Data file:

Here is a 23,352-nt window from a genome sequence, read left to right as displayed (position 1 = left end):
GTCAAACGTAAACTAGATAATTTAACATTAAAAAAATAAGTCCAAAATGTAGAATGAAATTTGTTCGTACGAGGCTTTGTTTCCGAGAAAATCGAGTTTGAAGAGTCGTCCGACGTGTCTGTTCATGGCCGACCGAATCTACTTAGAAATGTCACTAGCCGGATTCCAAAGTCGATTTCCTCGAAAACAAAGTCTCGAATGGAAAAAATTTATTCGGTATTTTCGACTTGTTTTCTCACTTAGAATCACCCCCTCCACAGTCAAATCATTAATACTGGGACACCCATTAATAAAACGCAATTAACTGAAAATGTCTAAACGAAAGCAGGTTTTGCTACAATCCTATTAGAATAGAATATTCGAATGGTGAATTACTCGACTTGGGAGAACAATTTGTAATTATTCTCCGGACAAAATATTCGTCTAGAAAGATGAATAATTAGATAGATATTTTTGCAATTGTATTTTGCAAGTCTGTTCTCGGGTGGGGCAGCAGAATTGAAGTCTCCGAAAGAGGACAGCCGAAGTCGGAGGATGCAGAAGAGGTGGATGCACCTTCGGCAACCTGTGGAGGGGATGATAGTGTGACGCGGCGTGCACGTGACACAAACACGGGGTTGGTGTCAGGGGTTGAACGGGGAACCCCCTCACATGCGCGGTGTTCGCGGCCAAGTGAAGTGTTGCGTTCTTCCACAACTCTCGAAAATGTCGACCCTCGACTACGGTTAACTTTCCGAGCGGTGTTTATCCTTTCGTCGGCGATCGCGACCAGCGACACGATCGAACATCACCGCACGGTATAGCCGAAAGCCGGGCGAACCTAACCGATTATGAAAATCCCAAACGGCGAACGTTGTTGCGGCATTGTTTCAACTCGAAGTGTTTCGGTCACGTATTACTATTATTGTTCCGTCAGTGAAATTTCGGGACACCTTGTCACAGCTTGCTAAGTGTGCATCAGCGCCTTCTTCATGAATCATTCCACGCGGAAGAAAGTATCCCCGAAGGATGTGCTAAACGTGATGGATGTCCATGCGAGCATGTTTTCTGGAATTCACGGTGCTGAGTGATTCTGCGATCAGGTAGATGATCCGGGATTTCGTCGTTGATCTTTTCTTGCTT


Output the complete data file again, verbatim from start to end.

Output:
Here is a 23,352-nt window from a genome sequence, read left to right as displayed (position 1 = left end):
GTCAAACGTAAACTAGATAATTTAACATTAAAAAAATAAGTCCAAAATGTAGAATGAAATTTGTTCGTACGAGGCTTTGTTTCCGAGAAAATCGAGTTTGAAGAGTCGTCCGACGTGTCTGTTCATGGCCGACCGAATCTACTTAGAAATGTCACTAGCCGGATTCCAAAGTCGATTTCCTCGAAAACAAAGTCTCGAATGGAAAAAATTTATTCGGTATTTTCGACTTGTTTTCTCACTTAGAATCACCCCCTCCACAGTCAAATCATTAATACTGGGACACCCATTAATAAAACGCAATTAACTGAAAATGTCTAAACGAAAGCAGGTTTTGCTACAATCCTATTAGAATAGAATATTCGAATGGTGAATTACTCGACTTGGGAGAACAATTTGTAATTATTCTCCGGACAAAATATTCGTCTAGAAAGATGAATAATTAGATAGATATTTTTGCAATTGTATTTTGCAAGTCTGTTCTCGGGTGGGGCAGCAGAATTGAAGTCTCCGAAAGAGGACAGCCGAAGTCGGAGGATGCAGAAGAGGTGGATGCACCTTCGGCAACCTGTGGAGGGGATGATAGTGTGACGCGGCGTGCACGTGACACAAACACGGGGTTGGTGTCAGGGGTTGAACGGGGAACCCCCTCACATGCGCGGTGTTCGCGGCCAAGTGAAGTGTTGCGTTCTTCCACAACTCTCGAAAATGTCGACCCTCGACTACGGTTAACTTTCCGAGCGGTGTTTATCCTTTCGTCGGCGATCGCGACCAGCGACACGATCGAACATCACCGCACGGTATAGCCGAAAGCCGGGCGAACCTAACCGATTATGAAAATCCCAAACGGCGAACGTTGTTGCGGCATTGTTTCAACTCGAAGTGTTTCGGTCACGTATTACTATTATTGTTCCGTCAGTGAAATTTCGGGACACCTTGTCACAGCTTGCTAAGTGTGCATCAGCGCCTTCTTCATGAATCATTCCACGCGGAAGAAAGTATCCCCGAAGGATGTGCTAAACGTGATGGATGTCCATGCGAGCATGTTTTCTGGAATTCACGGTGCTGAGTGATTCTGCGATCAGGTAGATGATCCGGGATTTCGTCGTTGATCTTTTCTTGCTT